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Petaluma Perspective by Houston Porter

Petalumans Feed Fire Storm Victims

Oct 25, 2017
by Houston Porter

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Early Monday morning, I awoke to the strong smell of smoke coming in through our open bedroom window. Even after receiving a voicemail in the middle of the night from a friend, telling us that she had just evacuated and that her Coffey Park home was likely devoured by a large fire, we still didn’t realize exactly what was happening.

Petaluma is a naturally beautiful place to live, but what makes Petaluma what it is, are the people, not the place.

Even in the beginning stages of this crisis, before we had any idea just how bad it was going to get, Petalumas were mobilizing to help out their neighbors to the north who were fleeing the devastating fires.

We don’t have live TV, so it wasn’t until we logged on that we learned of the size and speed of the recent fires. However, the top of my news feed on Facebook Monday morning was already filling up with Petalumans reaching out to see what they could do to help evacuees. Evacuation centers were already opening, which I would expect, but it was the outpouring of generosity by the citizens and businesses of Petaluma that although not unexpected, still struck deep to my core.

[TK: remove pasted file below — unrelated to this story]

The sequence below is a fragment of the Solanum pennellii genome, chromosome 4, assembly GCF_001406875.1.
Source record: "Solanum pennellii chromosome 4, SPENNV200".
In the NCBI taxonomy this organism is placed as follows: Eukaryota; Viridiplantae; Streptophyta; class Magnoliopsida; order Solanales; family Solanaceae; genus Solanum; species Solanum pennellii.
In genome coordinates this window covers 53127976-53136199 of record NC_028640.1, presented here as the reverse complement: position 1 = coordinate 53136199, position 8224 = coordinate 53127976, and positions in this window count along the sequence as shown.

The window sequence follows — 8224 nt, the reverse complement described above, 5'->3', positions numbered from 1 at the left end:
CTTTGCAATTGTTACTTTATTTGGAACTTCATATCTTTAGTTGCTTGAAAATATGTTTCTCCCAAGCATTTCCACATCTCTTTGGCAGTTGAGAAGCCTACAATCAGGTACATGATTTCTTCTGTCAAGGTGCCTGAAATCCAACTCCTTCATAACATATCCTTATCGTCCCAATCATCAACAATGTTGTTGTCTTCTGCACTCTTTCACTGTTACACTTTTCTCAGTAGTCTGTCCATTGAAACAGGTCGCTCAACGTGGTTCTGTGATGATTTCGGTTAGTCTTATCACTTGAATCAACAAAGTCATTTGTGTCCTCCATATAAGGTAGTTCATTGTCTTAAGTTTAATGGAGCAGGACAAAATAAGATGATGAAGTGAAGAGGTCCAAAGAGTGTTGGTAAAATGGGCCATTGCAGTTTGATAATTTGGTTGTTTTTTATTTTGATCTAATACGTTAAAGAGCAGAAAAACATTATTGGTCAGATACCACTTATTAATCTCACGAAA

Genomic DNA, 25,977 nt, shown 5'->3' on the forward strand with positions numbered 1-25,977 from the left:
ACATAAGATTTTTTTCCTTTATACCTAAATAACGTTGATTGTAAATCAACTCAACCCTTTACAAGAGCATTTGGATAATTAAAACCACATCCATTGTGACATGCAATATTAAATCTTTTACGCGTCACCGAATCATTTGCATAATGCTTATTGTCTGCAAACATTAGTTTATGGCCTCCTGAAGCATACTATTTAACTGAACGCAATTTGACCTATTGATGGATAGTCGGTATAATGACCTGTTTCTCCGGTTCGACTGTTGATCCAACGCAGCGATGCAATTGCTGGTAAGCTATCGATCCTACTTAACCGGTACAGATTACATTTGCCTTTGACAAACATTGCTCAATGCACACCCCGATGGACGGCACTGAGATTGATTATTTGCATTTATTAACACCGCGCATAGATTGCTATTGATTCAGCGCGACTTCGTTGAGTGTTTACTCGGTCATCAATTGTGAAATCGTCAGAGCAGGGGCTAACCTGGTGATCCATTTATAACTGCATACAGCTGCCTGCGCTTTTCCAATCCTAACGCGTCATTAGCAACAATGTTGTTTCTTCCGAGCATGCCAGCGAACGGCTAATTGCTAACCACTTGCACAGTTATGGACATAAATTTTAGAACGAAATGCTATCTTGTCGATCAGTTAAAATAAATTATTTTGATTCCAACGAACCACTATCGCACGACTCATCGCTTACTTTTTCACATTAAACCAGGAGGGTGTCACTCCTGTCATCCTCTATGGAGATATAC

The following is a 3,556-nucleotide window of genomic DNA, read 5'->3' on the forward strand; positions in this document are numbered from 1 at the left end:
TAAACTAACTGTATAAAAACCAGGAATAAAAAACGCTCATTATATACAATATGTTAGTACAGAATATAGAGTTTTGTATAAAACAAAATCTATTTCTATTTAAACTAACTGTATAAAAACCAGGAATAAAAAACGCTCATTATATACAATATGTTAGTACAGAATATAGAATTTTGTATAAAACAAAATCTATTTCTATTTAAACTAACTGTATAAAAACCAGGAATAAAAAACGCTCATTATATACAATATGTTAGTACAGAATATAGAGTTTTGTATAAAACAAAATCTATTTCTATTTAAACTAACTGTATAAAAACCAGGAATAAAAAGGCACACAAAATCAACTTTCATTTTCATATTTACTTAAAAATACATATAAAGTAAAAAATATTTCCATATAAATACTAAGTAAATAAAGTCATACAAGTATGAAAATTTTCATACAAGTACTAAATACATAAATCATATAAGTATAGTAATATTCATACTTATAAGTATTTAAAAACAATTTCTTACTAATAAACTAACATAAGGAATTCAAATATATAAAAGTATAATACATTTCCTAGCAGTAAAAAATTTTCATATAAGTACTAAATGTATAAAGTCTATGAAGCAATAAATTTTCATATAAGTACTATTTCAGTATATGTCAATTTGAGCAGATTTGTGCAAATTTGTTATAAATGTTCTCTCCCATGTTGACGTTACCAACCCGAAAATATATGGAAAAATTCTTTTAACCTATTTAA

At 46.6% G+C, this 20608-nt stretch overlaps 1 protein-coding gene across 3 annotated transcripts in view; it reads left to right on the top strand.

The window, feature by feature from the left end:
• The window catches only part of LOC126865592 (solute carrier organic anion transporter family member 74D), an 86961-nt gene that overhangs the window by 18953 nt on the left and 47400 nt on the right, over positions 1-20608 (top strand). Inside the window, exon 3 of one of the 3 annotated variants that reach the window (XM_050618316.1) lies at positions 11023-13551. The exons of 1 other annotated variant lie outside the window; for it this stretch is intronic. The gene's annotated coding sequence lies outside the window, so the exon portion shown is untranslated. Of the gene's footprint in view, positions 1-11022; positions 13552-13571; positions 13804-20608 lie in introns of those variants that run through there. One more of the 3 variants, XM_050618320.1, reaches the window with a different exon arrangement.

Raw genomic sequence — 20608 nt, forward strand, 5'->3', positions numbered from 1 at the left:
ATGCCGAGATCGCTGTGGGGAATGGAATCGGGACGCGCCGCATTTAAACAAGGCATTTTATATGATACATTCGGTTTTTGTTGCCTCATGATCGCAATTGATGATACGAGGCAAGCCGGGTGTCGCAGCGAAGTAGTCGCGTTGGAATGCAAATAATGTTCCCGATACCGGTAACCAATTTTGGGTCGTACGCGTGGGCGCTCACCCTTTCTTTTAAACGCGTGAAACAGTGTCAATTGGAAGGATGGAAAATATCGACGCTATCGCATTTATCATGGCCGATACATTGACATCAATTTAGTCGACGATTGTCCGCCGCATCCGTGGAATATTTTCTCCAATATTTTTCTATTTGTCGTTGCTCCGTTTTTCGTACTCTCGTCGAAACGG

My art is writing, and because my specialty is food, those were the types of posts that initially caught my eye. The first post I saw was an announcement from Ken O’Donnell that McNear’s Saloon would be opening up as a soup kitchen so that evacuees wouldn’t have to worry about where they got their next meal. Next up was an offer of free lunch on Tuesday from Juan Gutierrez at Quinua Cocina Peruvian. Then came dozens and dozens of notifications of all the restaurants, coffee houses, and caterers around town that were rushing hot food to our evacuation centers.

Evacuees flooded into Petaluma as the morning progressed. Lists of needed items kept popping up on Facebook and so between volunteering at various evacuation centers, many of us spent the day scrambling around town buying up and delivering them where needed. As the day progressed, community members stepped up, often by forming Facebook groups, in order to help organize the relief efforts. Everywhere I went, I saw friendly faces, whether it was the calm demeanor of Glen Ross at the Vet’s Hall, the enthusiastic chaos of Brian Tatko and his crew at Jamison’s Roaring Donkey donation center, or Amber Balshaw, Amber Driscoll, and Carolyn Williams helping organize meal deliveries out of Preferred Sonoma Caterers.

One of the first things I inject into a conversation with people who have just moved to Petaluma is some encouragement to find a non-profit or two to volunteer with. One of the reasons that a town of 60,000 people still feels so quant is because everyone is connected and everyone has everyone else’s back. Petalumans do this through massive, ongoing, year-round volunteer efforts. The individuals volunteer and the businesses that they operate, work at, or simply shop at, do the same.

Although I shouldn’t be surprised, there were three common threads across all the volunteers I spoke with.